The official Windows 8 launch is less than two weeks away and judging by much of the commentary ahead of the consumer launch, you’d think that Windows 8 on the desktop is a total, unmitigated disaster. It isn’t. It does take some getting used to, but the vast majority of desktop users will do just fine with Windows 8.
Those who think Microsoft went off the deep end with Windows 8 tend to focus on how much of a hybrid between a desktop and tablet/touch operating system it is. They ask how users will ever live without the traditional Start menu? How will they figure out how to switch between Metro apps? How will they ever find their way back to the familiar desktop once they open the new Start menu? How could Microsoft ever release an operating system that places such a massive cognitive burden on so many users?
Metro: Out Of Sight, Out Of Mind
Sure, Windows 8 introduces new concepts, including the Metro-style Start menu. But for the most part, you can happily use Windows 8 just like you do Windows 7 and just think of it like a service pack.
The old, familiar desktop is always there and waiting for you. Indeed, you can completely ignore the Metro/Windows 8-style user interface 99 percent of the time. You may have to face it when you launch Windows 8, but you can just launch any desktop app from there with one click and you’re out of the Metro UI and back on the desktop.
Microsoft co-founder Paul Allen called Windows 8 “elegant” and “puzzling” at the same time. I think that sums up the first experience pretty well. It’s not a hard puzzle, though, and Microsoft does a good job at explaining how everything works the first time you start it up.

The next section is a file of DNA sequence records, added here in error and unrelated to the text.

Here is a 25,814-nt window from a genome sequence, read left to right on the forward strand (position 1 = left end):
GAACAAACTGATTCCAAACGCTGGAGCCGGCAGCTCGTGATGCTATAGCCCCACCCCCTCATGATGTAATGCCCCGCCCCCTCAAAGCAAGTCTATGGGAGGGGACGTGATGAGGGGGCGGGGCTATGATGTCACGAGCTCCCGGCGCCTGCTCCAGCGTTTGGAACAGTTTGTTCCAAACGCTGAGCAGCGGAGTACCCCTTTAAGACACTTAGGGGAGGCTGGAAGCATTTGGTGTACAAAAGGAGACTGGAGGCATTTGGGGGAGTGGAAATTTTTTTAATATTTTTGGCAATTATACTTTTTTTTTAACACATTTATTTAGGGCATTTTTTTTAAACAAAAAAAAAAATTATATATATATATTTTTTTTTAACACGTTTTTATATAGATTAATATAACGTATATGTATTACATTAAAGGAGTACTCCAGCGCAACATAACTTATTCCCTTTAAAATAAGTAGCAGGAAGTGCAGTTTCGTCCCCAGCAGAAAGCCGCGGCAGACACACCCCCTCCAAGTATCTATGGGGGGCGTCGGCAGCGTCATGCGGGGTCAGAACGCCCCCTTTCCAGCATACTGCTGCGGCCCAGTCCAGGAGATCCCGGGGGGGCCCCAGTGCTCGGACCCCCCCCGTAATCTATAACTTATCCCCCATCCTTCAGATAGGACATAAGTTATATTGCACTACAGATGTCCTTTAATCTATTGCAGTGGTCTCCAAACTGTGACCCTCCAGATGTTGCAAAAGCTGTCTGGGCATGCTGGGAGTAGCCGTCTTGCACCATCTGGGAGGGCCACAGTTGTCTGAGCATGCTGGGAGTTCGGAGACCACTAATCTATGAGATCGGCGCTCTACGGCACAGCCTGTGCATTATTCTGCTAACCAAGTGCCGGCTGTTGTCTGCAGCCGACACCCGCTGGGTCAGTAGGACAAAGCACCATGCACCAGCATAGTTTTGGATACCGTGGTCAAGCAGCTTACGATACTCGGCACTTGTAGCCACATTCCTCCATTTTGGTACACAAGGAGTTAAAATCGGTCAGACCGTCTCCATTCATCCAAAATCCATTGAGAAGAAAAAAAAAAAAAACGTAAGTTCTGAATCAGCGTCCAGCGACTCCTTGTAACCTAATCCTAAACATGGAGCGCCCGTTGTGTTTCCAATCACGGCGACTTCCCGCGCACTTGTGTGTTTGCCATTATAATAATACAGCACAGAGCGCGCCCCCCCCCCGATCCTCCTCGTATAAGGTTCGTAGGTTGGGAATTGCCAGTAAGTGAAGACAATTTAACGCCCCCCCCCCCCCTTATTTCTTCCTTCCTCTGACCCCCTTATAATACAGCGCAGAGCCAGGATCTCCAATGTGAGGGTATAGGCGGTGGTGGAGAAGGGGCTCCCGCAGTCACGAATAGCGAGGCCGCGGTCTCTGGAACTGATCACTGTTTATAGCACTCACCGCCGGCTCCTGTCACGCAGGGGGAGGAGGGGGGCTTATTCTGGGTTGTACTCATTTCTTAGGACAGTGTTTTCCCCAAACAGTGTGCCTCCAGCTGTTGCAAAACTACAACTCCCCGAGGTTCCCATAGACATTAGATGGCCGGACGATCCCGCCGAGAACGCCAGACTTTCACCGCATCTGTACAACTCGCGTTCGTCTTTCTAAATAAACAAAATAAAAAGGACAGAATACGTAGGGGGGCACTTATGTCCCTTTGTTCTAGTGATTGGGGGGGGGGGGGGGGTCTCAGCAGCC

Yes, Windows 8 can feel like weird hybrid of a desktop and tablet/touch operating system. Unlike the latest versions of OS X, where you can safely ignore the iOS-like Launchpad, you can’t fully keep Metro out of your sight. But during those brief moments when you do have to deal with Metro, it’s actually not that bad. It sure takes some getting used to and looks a bit out of place on the desktop. I doubt it will ever feel completely natural, but it’s not the showstopper some would like you to think.
Microsoft sees Windows 8 as the stepping stone towards a future where touch-enabled laptops and desktops are standard. To bridge the gap, the company decided to fuse the touch interface and the traditional desktop interface into one OS. Looking back, the Microsoft probably would’ve done well to give desktop users an option to just get back the old Start menu and not force users to learn to use hot corners and essentially turn the desktop into app. At the end of the day, however, it’s not as big a deal as it seems at first (and you can already install a number of utilities to get the old-school Start menu back, too). It is, however, a huge gamble on Microsoft’s part and some of the rumored $1.5 billion it plans to spend on Windows 8 marketing will surely go towards simply explaining people how to use it.
Windows 8 shows a Microsoft – and the whole industry, for that matter – in transition. It sure won’t go down as Microsoft’s best version of Windows, but I’ve been using it almost daily for the last few months and I wouldn’t go back to Windows 7. Windows 8 starts up faster, runs smoother, is safer and far more stable (I have only seen the new blue screen once since I started using it in March). Just like the minor OS X upgrades, Microsoft also polished the desktop UI and made some workflows (especially those dealing with files) faster and more intuitive. You can never tune the Metro UI out completely, but it doesn’t get in your way.
Don’t get me wrong. This isn’t a must-have upgrade. If you’re happy with Windows 7, you don’t need Windows 8 (and Microsoft’s sales will surely suffer because of this). As I said a few weeks ago, Windows 8 will confuse you the first time you use it, but give it some time and chances are you won’t want to go back to Windows 7.